When the referendum day has come, Madrid ordered Spanish Civil Guard and police to prevent the voting. The authorities restricted Internet access to the websites where Catalan residents could cast a vote and attempted to close polling stations and confiscate ballot boxes, which resulted in violent clashes with the voters leaving hundreds of people injured.
Despite Madrid's efforts, Catalan authorities announced that over 90 percent of Catalans voted for independence from Spain. Spanish Prime Minister Mariano Rajoy, meanwhile, refused to recognize the fact that a referendum took place as well as its results.
On Saturday, Rajoy said that the government would resist the declaration of independence and protect the country's unity and sovereignty taking all necessary steps causing as less harm as possible to achieve these goals.
Bad Prospects for International Recognition
In terms of international recognition, Catalan authorities are unlikely to have a success, since other countries would be reluctant to sacrifice their relations with Madrid for the sake of Catalonia's independence, Hoegger argued.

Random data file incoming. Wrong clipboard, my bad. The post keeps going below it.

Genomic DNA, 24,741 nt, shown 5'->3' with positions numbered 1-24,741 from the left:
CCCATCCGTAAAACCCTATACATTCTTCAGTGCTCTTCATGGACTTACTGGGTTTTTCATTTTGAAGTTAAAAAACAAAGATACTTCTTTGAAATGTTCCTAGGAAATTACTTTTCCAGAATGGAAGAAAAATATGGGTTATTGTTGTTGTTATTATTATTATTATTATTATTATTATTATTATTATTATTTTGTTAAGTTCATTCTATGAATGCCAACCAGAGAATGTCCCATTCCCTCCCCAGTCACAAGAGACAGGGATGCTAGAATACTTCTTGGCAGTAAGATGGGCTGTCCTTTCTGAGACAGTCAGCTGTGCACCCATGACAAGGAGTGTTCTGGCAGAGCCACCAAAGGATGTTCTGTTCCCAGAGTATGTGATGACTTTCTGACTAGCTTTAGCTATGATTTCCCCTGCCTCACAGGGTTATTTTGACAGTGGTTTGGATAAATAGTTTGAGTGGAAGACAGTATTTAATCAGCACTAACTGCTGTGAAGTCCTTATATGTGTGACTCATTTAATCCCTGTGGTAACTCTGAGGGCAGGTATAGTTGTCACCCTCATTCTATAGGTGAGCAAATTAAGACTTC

"Other states will be hesitant to recognize Catalonia as an independent and sovereign State and this way to prioritize Catalonia's interest over the ones of Spain," the analyst said.
In Hoegger's opinion, the Catalan case is different from Kosovo's example, as, even taking into account police violence during the referendum, there were no atrocities against civilians, which would justify the recognition of Catalonia as an independent state.
"Although the degree of force and violence used by the Spanish authorities against the demonstrators is shocking and unprecedented, other States accept and recognize a "remedial secession" only as ultima ratio in case of grave atrocities against the population by their own government (as it was argued, for example, in the secession of Kosovo 2008). I doubt that other states would perceive this already as sufficient to accept a complete break by Catalonia from Spain," the analyst pointed out.